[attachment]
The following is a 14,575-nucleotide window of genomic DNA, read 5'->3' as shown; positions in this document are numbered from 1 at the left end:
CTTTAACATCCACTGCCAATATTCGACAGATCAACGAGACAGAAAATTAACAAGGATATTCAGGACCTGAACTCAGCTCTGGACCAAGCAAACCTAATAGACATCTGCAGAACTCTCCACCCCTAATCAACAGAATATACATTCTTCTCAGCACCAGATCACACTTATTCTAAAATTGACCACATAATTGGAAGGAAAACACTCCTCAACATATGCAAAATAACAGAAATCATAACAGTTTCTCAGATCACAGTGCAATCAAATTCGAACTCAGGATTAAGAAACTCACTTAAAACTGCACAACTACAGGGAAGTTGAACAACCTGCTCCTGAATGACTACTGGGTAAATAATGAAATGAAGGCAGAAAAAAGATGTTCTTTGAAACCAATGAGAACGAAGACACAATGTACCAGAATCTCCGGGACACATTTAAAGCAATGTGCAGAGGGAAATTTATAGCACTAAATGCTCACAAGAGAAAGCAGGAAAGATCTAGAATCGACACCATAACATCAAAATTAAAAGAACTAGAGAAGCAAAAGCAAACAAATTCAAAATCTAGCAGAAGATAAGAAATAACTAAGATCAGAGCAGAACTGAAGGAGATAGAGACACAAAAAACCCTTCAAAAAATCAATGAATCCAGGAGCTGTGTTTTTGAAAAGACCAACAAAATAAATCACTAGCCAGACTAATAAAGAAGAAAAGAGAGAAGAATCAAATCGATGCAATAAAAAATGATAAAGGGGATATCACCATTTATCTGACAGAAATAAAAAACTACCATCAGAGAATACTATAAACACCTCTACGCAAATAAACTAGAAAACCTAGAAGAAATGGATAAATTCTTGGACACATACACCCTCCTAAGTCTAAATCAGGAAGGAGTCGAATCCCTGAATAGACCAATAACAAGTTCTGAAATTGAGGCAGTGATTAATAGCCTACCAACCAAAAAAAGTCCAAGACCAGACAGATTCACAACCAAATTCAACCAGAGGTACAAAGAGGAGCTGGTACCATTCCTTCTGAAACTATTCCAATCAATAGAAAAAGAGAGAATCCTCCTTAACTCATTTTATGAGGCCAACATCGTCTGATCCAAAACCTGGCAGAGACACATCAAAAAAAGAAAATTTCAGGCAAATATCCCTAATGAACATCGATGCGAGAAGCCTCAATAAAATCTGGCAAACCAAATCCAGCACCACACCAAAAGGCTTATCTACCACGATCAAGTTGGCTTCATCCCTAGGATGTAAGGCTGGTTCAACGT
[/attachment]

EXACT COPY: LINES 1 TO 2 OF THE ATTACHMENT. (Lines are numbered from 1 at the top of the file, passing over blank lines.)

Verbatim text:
The following is a 14,575-nucleotide window of genomic DNA, read 5'->3' as shown; positions in this document are numbered from 1 at the left end:
CTTTAACATCCACTGCCAATATTCGACAGATCAACGAGACAGAAAATTAACAAGGATATTCAGGACCTGAACTCAGCTCTGGACCAAGCAAACCTAATAGACATCTGCAGAACTCTCCACCCCTAATCAACAGAATATACATTCTTCTCAGCACCAGATCACACTTATTCTAAAATTGACCACATAATTGGAAGGAAAACACTCCTCAACATATGCAAAATAACAGAAATCATAACAGTTTCTCAGATCACAGTGCAATCAAATTCGAACTCAGGATTAAGAAACTCACTTAAAACTGCACAACTACAGGGAAGTTGAACAACCTGCTCCTGAATGACTACTGGGTAAATAATGAAATGAAGGCAGAAAAAAGATGTTCTTTGAAACCAATGAGAACGAAGACACAATGTACCAGAATCTCCGGGACACATTTAAAGCAATGTGCAGAGGGAAATTTATAGCACTAAATGCTCACAAGAGAAAGCAGGAAAGATCTAGAATCGACACCATAACATCAAAATTAAAAGAACTAGAGAAGCAAAAGCAAACAAATTCAAAATCTAGCAGAAGATAAGAAATAACTAAGATCAGAGCAGAACTGAAGGAGATAGAGACACAAAAAACCCTTCAAAAAATCAATGAATCCAGGAGCTGTGTTTTTGAAAAGACCAACAAAATAAATCACTAGCCAGACTAATAAAGAAGAAAAGAGAGAAGAATCAAATCGATGCAATAAAAAATGATAAAGGGGATATCACCATTTATCTGACAGAAATAAAAAACTACCATCAGAGAATACTATAAACACCTCTACGCAAATAAACTAGAAAACCTAGAAGAAATGGATAAATTCTTGGACACATACACCCTCCTAAGTCTAAATCAGGAAGGAGTCGAATCCCTGAATAGACCAATAACAAGTTCTGAAATTGAGGCAGTGATTAATAGCCTACCAACCAAAAAAAGTCCAAGACCAGACAGATTCACAACCAAATTCAACCAGAGGTACAAAGAGGAGCTGGTACCATTCCTTCTGAAACTATTCCAATCAATAGAAAAAGAGAGAATCCTCCTTAACTCATTTTATGAGGCCAACATCGTCTGATCCAAAACCTGGCAGAGACACATCAAAAAAAGAAAATTTCAGGCAAATATCCCTAATGAACATCGATGCGAGAAGCCTCAATAAAATCTGGCAAACCAAATCCAGCACCACACCAAAAGGCTTATCTACCACGATCAAGTTGGCTTCATCCCTAGGATGTAAGGCTGGTTCAACGT